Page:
Memory loss is among the most common war-related injuries. Ongoing studies aim to help veterans with memory loss through deep brain stimulation.

The ongoing program sponsored by the United States Department of Defense is now running for four years. It aims to develop technologies that will help military personnel and war veterans with memory problems caused by brain injuries.

The program has yielded initial results when two types of research from the University of Pennsylvania proved that precisely-timed brain stimulation on the temporal lobe can improve memory.

Memory Loss Among War Veterans

According to the War Related Illness and Injury Study Center, war veterans who have experienced traumatic brain injuries may be at risk for memory loss. Among those that are considered high risk for memory loss are veterans who became unconscious and have experienced altered memory or poor concentration following a brain injury.

Veterans who have had a head concussion and TBI can still develop dementia, memory loss, and other brain diseases years after the injury. While memory loss can also be attributed to other reasons like psychological factors, drug and alcohol abuse, emotional trauma, sleep deprivation, and Alzheimer's, persons with TBI are susceptible to memory loss.

TBI or closed-head traumatic brain injuries happen when a person is exposed to a blast or an explosion and succeeding blast waves. Shock waves of high pressure and low pressure occur almost instantaneously after a blast. These rapid changes in pressure can cause brain trauma, brain swelling, and even stroke.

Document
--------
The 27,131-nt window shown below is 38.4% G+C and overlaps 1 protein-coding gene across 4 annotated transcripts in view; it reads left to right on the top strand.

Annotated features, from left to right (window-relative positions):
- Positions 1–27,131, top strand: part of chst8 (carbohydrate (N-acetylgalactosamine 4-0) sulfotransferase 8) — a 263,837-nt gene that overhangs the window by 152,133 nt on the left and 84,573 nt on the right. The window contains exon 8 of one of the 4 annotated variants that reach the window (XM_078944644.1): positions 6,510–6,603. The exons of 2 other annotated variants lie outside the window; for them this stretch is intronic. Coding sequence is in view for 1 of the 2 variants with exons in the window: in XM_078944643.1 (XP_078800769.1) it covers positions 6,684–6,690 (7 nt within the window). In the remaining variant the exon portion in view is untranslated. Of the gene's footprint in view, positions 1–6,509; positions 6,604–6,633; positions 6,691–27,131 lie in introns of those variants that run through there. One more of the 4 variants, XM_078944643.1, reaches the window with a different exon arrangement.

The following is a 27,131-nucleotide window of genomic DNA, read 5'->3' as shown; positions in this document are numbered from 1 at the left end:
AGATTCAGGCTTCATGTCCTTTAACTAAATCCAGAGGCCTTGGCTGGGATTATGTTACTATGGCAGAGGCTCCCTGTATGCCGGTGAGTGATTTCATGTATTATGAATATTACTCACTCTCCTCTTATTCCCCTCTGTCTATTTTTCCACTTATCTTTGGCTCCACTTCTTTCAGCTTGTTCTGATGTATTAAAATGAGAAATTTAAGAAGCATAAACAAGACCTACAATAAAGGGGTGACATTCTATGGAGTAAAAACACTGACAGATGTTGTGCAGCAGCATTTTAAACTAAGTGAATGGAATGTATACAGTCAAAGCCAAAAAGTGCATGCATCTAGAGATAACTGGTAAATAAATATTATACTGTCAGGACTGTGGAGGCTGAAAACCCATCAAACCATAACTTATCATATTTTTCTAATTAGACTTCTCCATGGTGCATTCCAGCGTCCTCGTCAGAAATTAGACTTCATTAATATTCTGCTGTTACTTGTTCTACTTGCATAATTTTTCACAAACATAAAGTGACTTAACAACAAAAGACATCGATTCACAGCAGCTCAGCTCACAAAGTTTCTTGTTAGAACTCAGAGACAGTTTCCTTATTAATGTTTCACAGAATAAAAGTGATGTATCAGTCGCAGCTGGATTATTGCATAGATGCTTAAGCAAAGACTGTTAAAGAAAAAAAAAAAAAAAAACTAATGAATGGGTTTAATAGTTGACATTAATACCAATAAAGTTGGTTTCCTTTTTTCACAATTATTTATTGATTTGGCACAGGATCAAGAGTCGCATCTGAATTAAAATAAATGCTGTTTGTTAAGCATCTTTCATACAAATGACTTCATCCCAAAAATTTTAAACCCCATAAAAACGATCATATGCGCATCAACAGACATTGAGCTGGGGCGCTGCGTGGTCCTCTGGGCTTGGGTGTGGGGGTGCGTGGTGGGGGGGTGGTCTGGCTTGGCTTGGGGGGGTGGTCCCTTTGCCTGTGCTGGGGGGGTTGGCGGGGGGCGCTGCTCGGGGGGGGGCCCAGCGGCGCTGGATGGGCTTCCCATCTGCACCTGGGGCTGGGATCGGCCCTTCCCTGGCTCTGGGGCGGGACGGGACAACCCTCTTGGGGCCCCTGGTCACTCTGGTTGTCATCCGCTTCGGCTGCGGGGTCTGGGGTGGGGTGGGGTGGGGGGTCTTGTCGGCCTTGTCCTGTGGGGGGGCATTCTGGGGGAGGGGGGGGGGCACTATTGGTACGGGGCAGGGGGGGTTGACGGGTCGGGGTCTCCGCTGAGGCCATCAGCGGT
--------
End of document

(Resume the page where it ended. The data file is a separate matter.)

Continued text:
From the year 2000, more than 300,000 military service members were diagnosed with TBI, more than 80 percent of which were due to concussions. TBI also affects an estimated 1.7 million U.S. civilians each year and is considered a serious cause of disability in the United States. Head injuries are known to alter genes in the brains that increase the risk of psychiatric and neurological problems.

Veterans can minimize or prevent memory loss by wearing protective headgear, being in good physical shape, avoiding tobacco and alcohol, getting enough sleep, eating healthy as well as performing mentally stimulating activities such as reading and writing

Restoring Active Memory Program

The memory research program of the Defense Advanced Research Projects Agency known as the Restoring Active Memory or RAM program aims to lessen the effects of traumatic brain injury among military service members by developing neurotechnologies to facilitate memory formation and recall in the injured brain.

Novel procedures such as deep brain stimulations using brain pacemakers may help veterans deal with memory loss.

"We didn't just do this for the sake of science," says Dr. Justin Sanchez of DARPA's biological technologies office. "We wanted a real technology that could ultimately make its way out into the world."

Scientists involved in the RAM program are working on wireless implantable devices that can be used for brain stimulation systems. The University of California, Los Angeles and the University of Pennsylvania have multidisciplinary teams developing and testing electronic interfaces that can sense memory deficits caused by injury and attempt to restore normal function. Each of the teams received financial study grants from DARPA.

Preliminary results of the University of Pennsylvania's research showed the brain stimulation using electrical pulses on the temporal lobe increased memory functions by 15 percent.

"If any of us could get a 15 percent boost in our memory, that would be transformative," says Sanchez.

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